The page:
rap song is called 'Dirty Kuffar' - Arabic for dirty non-believer
- and it praises Osama bin Laden and the attack on the World
Trade Centre in New York.
video has recently been posted on the British website run
by the Islamic extremist Mohammed al-Massari, the UK-based
Saudi Arabian dissident who has lived in Britain since 1994.
Al-Massari claims that the video has been selling in large
quantities at mosques to the younger generation and is in
heavy demand overseas.
rapper fronting the video calls himself Sheikh Terra and the
Soul Salah Crew - a take on the rap group So Solid Crew. 'Salah'
is Arabic for faith.
video might at first be mistaken for an Ali G spoof, but the
violent images quickly reveal it is no joke.
song starts with images of US marines in Iraq cheering as
one of them shoots a wounded Iraqi lying on the floor. At
the end of the video, it features shots of the hijacked planes
flying into the Twin Towers with sounds of the rappers laughing.
There is then a list of 56 countries they claim have been
the 'victims of American aggression' since 1945.
four-minute rap is essentially a repeated diatribe against
the 'dirty non-believers' Tony Blair and George Bush, urging
listeners to 'throw them on the fire'.
of the most brutal images shows a jihadist fighter in Chechnya
riddling a captured Russian soldier with a Kalashnikov. Another
image labels Pakistan president General Pervez Musharraf a
traitor and shows photographs of Colin Powell and Condeleezza
Rice with the words 'still slaves' superimposed across their
MP Andrew Dismore said he was 'disgusted' by the video and
is to refer it to the Home Office and ask the police to investigate
if any offence has been committed.
said: 'These extremist are using music and video to prey on
young and impressionable Muslim boys in order to attract them
to their brand of lunacy and entice them to commit acts of
terror. It is inexcusable.'
website on which the video was originally posted is run by
the Committee for the Defence of Legitimate Rights in Saudi
Arabia, a group run by al-Massari who came to Britain in 1994
after being imprisoned by the Saudi regime.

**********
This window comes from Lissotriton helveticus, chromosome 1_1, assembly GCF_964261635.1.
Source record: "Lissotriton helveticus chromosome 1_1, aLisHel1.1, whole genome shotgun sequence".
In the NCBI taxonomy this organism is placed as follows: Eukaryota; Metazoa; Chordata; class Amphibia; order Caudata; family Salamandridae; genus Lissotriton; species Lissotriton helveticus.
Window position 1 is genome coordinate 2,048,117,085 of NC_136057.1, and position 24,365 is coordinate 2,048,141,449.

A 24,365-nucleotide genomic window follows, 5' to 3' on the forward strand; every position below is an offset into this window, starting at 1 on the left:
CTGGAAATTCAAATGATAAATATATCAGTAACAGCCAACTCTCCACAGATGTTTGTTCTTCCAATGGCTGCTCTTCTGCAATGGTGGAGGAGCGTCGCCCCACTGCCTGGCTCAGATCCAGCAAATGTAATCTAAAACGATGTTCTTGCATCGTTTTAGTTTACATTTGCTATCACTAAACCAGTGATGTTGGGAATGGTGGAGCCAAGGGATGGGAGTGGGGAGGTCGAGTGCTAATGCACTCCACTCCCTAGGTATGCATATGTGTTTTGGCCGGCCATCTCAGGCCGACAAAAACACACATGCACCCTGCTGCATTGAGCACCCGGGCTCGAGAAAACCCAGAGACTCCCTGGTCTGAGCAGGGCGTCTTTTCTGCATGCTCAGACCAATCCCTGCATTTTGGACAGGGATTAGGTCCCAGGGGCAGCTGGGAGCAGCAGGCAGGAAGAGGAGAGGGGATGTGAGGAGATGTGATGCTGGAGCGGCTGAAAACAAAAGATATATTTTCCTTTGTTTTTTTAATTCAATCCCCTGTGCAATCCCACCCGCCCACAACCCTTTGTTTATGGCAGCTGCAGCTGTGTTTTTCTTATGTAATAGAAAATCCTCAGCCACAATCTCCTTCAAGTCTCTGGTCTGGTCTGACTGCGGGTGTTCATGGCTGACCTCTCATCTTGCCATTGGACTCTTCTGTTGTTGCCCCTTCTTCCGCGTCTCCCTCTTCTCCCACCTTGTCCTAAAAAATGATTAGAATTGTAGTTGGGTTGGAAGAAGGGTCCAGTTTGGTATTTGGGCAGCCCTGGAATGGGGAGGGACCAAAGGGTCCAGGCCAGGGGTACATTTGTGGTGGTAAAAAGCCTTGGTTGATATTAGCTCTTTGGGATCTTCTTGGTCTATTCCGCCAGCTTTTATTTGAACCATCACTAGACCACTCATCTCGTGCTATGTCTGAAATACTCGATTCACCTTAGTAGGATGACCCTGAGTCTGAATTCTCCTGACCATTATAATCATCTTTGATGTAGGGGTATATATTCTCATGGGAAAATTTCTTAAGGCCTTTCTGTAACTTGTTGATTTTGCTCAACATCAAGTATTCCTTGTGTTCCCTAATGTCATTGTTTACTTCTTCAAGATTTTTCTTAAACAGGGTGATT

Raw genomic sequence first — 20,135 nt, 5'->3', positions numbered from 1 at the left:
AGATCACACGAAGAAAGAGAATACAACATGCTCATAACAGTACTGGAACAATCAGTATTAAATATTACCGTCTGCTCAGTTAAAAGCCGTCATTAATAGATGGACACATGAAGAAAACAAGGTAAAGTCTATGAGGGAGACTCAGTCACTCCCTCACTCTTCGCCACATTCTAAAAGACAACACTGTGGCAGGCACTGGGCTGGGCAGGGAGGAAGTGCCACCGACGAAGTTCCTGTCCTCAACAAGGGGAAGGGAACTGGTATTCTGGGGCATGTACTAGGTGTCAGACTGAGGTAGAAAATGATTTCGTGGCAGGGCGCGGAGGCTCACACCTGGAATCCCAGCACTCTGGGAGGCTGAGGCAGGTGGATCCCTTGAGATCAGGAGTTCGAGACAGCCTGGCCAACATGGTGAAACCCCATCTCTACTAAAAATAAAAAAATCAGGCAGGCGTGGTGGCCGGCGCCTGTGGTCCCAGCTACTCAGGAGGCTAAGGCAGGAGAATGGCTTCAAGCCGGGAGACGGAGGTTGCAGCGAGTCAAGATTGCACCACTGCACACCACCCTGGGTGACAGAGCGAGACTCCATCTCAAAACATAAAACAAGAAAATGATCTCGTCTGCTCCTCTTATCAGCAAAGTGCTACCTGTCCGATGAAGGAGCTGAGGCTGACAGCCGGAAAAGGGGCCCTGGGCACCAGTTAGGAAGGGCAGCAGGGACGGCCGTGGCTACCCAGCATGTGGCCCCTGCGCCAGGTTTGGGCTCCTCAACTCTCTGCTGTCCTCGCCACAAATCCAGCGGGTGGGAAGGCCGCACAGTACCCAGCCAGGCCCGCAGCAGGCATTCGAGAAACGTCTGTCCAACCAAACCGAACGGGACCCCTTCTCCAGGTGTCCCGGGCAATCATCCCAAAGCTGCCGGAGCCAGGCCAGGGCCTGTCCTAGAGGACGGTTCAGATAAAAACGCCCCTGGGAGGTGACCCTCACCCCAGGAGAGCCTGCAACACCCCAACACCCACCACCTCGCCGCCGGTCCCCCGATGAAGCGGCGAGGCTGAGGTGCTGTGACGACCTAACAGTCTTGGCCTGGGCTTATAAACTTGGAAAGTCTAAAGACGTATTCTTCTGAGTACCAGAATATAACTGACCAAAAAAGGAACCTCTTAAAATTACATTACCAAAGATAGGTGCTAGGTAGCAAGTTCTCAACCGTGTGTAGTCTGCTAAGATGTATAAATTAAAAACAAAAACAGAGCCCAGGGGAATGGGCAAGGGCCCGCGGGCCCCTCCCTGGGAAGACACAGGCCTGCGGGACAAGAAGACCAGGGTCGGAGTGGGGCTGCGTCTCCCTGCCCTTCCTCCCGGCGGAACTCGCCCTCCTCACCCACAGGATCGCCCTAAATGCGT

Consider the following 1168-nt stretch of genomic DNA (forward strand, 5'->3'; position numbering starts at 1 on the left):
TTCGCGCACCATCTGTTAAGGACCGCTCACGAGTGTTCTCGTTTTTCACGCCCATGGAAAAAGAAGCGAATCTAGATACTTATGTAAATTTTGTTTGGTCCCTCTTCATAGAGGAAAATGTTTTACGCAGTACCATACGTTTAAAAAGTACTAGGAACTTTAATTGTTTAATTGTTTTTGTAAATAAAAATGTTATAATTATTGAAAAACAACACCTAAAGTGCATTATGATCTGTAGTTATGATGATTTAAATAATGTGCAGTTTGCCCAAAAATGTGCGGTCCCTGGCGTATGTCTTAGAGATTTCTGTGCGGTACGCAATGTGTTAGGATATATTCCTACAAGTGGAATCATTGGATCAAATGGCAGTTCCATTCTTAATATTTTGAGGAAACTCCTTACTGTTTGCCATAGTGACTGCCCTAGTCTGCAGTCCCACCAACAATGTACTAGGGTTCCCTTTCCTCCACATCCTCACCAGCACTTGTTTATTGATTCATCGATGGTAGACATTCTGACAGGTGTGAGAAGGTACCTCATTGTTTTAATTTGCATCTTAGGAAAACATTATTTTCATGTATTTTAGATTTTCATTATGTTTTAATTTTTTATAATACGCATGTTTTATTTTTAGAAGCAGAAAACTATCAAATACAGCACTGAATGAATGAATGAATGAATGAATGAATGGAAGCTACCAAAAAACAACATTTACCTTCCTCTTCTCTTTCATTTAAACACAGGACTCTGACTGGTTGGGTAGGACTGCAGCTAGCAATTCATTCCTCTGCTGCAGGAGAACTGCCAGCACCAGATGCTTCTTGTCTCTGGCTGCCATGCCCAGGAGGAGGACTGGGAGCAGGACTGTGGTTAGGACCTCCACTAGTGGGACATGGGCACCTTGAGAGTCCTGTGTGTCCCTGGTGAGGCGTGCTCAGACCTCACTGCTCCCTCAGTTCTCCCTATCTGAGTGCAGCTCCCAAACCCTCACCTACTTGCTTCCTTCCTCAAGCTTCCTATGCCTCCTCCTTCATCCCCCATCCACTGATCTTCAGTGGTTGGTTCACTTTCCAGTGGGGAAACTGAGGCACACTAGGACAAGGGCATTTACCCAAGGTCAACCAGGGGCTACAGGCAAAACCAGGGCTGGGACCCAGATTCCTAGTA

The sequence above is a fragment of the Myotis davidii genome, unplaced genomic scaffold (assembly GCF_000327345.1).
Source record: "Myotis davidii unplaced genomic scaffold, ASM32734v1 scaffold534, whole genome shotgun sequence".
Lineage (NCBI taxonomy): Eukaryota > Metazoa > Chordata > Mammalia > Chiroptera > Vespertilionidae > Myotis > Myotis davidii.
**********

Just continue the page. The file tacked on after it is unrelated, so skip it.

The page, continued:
said: 'A boy came to me and showed me the video and I thought
the content was good, although I am no expert on rap. I thought
it was an excellent attempt to use modern methods to get a
did not see a problem in using Western music and MTV-like
images to sell a message of jihad. He said that it was an
effective way of attracting young Muslims who had been put
off by other Islamic sects such as the Taliban, which banned
music and dancing. 'I do not know of any young Muslim who
has not either seen or got this video. It is selling everywhere.
Everyone I meet at the mosque is asking for it.'
denied that the messages in the video incited Muslims to take
part in terrorist attacks against the West.
said: 'I believe the lyrics are only metaphorical. It is not
like this is a fatwa.'
November 2002, al-Massari circulated a 4,000-word message
allegedly from Osama bin Laden. In 2001, al-Massari was granted
permanent residence in Britain, five years after Michael Howard,
then Conservative Home Secretary, tried to deport him.
Peace to Hamas
and the Hizbollah
OBL [bin-Laden] pulled me like a shiny star
Like the way we destroyed them two towers ha-ha
The minister Tony Blair, there my dirty Kuffar
The one Mr Bush, there my dirty Kuffar...
Throw them on the fire
response to September 11
response to September 11
terrorism threat to Britain
Report by House and Senate intelligence committees
guides to the events of September 11
Video and audio
day of terror
Comment and analysis
responses to September 11
Images of the
September 11 attacks
and its aftermath
List of the
victims - New York Times